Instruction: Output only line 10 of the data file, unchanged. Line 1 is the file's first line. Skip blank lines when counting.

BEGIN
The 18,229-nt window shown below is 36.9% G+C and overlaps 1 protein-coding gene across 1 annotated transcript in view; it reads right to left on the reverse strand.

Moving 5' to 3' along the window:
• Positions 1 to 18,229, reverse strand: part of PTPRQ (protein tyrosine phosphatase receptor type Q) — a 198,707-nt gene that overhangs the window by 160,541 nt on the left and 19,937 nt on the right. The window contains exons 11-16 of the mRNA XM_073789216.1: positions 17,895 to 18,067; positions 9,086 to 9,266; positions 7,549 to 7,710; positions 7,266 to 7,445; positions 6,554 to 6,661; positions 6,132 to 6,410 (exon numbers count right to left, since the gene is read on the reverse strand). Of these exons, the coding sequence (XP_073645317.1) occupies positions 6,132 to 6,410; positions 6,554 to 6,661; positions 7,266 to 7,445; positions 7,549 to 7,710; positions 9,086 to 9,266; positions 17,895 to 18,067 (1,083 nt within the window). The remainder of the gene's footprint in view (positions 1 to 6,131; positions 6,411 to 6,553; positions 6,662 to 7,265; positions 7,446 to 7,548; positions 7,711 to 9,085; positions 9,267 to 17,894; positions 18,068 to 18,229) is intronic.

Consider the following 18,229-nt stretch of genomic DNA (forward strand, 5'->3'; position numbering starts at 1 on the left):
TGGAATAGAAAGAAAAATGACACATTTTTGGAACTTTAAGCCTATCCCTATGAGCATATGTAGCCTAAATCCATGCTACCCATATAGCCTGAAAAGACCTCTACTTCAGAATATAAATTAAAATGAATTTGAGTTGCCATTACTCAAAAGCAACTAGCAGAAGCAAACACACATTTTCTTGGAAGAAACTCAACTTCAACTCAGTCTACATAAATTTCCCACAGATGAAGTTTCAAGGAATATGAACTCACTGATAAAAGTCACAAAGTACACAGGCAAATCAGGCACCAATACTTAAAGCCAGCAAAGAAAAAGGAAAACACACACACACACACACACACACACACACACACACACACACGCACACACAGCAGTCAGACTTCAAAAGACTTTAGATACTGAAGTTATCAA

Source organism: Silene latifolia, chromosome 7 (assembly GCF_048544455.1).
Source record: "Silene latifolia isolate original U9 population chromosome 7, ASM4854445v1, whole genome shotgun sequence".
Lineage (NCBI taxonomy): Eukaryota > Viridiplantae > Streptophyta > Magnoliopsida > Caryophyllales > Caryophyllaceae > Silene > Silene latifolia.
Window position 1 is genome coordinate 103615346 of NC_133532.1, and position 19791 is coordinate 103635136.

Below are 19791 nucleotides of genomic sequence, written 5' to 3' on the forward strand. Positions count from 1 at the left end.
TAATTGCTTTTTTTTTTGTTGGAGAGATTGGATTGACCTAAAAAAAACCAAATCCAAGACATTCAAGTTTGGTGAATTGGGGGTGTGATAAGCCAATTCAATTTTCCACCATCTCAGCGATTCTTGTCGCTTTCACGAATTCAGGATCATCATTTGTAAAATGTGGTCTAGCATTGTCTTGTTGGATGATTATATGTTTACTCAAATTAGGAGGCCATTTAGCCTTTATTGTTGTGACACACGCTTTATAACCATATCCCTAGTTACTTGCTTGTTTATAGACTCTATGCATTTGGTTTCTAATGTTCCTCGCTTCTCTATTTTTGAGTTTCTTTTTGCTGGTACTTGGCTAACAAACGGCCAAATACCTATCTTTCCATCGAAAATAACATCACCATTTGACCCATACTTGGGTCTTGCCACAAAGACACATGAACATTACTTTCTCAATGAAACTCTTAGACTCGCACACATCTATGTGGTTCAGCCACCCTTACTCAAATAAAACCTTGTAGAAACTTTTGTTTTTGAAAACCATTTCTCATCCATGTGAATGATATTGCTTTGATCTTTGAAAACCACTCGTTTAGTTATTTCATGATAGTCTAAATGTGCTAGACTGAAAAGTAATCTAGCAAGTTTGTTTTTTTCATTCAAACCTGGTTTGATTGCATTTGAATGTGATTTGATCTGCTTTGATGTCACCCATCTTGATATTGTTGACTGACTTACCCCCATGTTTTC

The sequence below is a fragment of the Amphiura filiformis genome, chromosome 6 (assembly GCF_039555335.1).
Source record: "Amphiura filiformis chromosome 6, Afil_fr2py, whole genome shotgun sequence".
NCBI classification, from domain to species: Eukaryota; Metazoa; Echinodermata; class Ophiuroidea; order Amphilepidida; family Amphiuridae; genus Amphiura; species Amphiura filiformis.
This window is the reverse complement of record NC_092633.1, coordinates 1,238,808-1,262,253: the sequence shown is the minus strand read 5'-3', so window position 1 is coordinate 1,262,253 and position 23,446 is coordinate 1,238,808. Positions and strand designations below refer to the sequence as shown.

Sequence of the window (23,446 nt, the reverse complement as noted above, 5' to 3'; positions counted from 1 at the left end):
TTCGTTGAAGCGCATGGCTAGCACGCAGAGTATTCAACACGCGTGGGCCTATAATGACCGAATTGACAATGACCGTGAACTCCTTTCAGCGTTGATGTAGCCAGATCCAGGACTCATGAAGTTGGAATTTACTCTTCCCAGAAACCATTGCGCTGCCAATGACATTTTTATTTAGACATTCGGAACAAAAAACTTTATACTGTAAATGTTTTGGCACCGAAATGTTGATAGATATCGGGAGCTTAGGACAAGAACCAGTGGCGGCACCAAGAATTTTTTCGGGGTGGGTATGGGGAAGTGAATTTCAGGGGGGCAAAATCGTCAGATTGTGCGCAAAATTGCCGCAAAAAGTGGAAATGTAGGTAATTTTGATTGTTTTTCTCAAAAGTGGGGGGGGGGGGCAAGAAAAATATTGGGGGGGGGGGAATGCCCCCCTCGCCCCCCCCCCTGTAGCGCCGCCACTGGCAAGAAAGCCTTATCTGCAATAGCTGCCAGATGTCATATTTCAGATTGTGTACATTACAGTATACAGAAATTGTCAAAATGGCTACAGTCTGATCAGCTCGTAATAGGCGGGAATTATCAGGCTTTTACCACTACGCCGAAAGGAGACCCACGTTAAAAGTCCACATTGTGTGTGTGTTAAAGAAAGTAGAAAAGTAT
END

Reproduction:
Below are 19791 nucleotides of genomic sequence, written 5' to 3' on the forward strand. Positions count from 1 at the left end.